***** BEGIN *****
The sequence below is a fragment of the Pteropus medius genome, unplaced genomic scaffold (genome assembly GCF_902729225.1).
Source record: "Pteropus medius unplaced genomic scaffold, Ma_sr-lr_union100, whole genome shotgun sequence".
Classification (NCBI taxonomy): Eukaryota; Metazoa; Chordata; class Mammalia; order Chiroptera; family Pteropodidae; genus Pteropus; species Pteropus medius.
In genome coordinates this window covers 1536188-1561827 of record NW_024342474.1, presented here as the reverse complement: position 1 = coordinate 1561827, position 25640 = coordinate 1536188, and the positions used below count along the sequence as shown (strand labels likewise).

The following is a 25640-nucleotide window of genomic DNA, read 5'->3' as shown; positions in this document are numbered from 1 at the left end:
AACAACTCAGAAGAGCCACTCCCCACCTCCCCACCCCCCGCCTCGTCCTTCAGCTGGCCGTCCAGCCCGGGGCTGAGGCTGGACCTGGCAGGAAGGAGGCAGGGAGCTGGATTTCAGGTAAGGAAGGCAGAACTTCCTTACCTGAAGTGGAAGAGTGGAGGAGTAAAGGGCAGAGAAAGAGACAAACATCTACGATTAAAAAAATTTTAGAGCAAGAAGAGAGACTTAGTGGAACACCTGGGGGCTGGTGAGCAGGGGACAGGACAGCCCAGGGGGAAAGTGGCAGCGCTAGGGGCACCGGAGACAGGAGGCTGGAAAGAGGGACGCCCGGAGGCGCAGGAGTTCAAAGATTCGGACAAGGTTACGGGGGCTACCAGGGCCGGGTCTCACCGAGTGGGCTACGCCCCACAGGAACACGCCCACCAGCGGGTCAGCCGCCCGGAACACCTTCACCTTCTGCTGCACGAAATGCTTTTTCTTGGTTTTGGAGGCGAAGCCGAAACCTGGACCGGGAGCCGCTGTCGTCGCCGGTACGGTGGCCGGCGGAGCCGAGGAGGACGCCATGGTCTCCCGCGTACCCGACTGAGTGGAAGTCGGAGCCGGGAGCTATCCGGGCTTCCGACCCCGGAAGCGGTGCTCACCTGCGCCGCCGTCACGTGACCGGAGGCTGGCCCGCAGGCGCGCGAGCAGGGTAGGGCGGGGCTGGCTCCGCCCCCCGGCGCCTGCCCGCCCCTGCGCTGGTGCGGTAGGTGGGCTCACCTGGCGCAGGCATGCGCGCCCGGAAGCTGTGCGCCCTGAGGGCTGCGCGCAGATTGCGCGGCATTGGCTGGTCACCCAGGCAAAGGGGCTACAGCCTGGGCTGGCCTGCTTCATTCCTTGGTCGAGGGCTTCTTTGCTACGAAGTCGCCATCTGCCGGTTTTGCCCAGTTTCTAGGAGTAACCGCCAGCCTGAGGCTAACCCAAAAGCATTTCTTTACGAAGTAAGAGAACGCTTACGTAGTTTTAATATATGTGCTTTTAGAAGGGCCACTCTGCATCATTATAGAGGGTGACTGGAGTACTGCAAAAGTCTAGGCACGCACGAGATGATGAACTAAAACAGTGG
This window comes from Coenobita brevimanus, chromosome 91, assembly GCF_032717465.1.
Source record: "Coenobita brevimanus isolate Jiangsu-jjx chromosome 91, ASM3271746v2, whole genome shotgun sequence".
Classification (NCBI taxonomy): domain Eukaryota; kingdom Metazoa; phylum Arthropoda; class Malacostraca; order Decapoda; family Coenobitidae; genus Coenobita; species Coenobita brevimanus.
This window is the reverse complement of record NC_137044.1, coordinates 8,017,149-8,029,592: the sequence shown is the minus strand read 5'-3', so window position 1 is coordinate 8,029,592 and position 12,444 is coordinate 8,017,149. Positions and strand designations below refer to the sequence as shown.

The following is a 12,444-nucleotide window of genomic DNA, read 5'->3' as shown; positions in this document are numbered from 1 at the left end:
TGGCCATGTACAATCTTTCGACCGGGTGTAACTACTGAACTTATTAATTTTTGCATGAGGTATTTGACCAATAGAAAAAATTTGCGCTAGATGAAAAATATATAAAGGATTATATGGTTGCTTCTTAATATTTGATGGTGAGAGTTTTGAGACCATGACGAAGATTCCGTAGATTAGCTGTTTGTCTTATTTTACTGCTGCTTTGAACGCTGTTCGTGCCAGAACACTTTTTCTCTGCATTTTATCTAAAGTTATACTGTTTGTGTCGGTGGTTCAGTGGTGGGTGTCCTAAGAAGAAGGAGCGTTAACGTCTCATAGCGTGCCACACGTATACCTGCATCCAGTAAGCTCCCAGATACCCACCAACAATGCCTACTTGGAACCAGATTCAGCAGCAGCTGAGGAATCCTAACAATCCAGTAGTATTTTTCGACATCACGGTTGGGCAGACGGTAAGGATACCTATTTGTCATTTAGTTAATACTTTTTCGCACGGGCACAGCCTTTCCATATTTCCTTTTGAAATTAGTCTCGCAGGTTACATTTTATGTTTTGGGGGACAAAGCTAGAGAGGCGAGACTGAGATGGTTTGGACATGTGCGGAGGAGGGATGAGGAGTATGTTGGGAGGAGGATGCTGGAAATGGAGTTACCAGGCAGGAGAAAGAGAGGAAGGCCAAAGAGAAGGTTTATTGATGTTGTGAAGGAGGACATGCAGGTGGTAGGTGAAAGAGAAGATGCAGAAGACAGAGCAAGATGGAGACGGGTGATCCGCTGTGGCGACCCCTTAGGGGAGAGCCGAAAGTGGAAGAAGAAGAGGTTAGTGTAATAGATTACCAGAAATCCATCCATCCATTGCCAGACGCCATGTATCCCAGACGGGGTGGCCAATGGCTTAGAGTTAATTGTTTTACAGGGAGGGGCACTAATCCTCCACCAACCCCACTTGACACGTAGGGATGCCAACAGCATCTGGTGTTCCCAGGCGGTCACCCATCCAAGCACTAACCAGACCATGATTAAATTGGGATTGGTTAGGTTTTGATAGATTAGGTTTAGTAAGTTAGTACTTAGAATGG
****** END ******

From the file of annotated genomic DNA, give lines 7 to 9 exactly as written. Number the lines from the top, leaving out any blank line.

This window comes from Coenobita brevimanus, chromosome 91, assembly GCF_032717465.1.
Source record: "Coenobita brevimanus isolate Jiangsu-jjx chromosome 91, ASM3271746v2, whole genome shotgun sequence".
Classification (NCBI taxonomy): domain Eukaryota; kingdom Metazoa; phylum Arthropoda; class Malacostraca; order Decapoda; family Coenobitidae; genus Coenobita; species Coenobita brevimanus.